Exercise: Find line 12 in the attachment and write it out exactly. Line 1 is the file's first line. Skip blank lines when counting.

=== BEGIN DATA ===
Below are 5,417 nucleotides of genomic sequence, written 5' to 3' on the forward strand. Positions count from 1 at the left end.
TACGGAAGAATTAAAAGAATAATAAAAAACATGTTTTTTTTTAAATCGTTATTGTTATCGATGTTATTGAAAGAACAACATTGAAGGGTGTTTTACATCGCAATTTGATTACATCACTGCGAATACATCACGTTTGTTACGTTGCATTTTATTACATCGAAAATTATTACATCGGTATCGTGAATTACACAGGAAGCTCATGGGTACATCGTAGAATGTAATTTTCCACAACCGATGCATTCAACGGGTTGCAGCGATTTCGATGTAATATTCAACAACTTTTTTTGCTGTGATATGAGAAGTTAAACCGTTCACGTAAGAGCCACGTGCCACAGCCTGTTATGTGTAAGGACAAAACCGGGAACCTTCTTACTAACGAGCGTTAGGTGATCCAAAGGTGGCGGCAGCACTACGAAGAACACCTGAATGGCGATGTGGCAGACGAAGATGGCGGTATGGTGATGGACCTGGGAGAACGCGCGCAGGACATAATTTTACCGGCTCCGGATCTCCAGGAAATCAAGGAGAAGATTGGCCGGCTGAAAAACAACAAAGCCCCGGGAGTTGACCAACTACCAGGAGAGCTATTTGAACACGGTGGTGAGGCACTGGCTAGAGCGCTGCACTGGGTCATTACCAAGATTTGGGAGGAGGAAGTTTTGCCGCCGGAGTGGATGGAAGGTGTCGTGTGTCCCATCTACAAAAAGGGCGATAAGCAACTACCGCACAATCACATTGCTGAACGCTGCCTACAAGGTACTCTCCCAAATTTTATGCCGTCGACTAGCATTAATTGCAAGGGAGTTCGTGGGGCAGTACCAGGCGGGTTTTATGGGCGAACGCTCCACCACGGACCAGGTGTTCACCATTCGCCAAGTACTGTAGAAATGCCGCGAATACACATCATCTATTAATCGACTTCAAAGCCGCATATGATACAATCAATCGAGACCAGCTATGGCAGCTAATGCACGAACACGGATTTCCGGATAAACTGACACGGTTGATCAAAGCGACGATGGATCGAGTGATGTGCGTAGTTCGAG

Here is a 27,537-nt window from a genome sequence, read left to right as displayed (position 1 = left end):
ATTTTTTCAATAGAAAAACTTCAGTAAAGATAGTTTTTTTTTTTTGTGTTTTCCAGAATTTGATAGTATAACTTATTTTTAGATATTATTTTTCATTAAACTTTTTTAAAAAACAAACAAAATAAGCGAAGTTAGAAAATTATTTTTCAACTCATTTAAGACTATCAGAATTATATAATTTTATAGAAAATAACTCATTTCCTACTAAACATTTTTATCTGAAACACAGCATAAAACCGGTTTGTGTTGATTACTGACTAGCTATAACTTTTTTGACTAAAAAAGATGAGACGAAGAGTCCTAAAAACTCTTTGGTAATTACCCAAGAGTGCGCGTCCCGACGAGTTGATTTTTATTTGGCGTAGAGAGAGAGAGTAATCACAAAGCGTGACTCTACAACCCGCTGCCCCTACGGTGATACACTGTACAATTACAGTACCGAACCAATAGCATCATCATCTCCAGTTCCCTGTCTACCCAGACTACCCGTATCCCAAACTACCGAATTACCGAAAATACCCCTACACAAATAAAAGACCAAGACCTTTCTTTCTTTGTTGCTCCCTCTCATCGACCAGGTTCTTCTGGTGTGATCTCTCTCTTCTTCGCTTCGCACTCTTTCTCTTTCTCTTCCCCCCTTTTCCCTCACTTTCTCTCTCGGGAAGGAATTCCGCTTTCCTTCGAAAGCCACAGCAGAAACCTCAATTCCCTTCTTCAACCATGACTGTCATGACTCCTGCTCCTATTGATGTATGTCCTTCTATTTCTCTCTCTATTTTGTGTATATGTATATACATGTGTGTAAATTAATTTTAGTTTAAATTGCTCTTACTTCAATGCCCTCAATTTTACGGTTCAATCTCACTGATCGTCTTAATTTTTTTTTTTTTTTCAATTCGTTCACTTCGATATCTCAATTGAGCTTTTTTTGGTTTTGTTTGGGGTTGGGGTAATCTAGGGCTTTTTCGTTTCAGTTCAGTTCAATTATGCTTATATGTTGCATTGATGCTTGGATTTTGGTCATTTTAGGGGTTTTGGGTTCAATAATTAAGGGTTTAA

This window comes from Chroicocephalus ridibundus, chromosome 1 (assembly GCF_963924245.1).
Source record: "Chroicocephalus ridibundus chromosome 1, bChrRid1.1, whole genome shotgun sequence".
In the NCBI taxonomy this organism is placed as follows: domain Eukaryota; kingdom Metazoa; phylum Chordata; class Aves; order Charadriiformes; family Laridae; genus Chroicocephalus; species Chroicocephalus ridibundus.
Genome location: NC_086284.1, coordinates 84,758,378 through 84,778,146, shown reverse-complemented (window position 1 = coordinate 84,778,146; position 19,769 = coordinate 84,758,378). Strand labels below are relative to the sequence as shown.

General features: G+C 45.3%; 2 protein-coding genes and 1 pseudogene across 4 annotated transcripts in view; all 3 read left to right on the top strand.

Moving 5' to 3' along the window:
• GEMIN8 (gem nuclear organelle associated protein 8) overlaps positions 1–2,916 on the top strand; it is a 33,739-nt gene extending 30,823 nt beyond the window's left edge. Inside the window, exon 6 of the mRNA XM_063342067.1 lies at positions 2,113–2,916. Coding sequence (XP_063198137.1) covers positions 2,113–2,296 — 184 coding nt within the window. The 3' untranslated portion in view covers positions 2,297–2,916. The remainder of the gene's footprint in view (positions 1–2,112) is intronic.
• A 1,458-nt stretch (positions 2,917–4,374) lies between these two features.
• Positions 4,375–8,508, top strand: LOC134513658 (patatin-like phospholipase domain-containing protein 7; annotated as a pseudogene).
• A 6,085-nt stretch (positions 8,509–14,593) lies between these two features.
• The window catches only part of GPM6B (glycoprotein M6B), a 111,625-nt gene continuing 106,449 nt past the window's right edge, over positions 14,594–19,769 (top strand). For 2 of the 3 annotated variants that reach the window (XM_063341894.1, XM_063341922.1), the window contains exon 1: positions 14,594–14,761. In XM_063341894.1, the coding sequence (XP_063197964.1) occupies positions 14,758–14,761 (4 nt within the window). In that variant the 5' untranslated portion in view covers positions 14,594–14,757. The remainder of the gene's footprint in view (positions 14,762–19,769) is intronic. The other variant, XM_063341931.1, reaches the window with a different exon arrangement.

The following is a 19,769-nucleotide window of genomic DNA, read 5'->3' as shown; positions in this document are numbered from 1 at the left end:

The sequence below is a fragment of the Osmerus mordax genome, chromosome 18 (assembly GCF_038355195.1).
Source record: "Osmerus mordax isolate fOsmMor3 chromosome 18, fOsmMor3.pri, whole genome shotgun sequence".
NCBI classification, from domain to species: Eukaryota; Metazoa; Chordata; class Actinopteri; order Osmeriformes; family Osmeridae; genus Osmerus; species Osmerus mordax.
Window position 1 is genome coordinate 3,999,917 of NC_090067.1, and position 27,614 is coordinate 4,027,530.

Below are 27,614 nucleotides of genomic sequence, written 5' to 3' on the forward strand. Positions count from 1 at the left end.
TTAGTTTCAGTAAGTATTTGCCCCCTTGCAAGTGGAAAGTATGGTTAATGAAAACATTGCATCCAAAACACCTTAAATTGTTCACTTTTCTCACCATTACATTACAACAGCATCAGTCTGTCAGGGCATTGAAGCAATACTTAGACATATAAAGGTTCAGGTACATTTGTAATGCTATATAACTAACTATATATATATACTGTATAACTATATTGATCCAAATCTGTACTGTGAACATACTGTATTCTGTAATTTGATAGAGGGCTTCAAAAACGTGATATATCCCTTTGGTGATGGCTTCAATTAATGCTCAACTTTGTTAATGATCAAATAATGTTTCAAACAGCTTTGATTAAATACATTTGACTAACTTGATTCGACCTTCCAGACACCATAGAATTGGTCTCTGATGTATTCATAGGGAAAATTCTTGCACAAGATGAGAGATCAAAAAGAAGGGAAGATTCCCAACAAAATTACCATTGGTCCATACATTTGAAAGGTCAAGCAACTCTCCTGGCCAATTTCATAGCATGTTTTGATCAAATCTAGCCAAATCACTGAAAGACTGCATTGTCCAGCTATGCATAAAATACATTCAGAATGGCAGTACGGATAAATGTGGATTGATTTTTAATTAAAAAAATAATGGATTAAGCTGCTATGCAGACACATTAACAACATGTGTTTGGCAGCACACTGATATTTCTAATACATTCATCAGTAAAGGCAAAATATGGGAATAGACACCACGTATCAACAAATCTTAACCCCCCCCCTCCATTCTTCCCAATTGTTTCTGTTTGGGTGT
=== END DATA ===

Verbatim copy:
• A 1,458-nt stretch (positions 2,917–4,374) lies between these two features.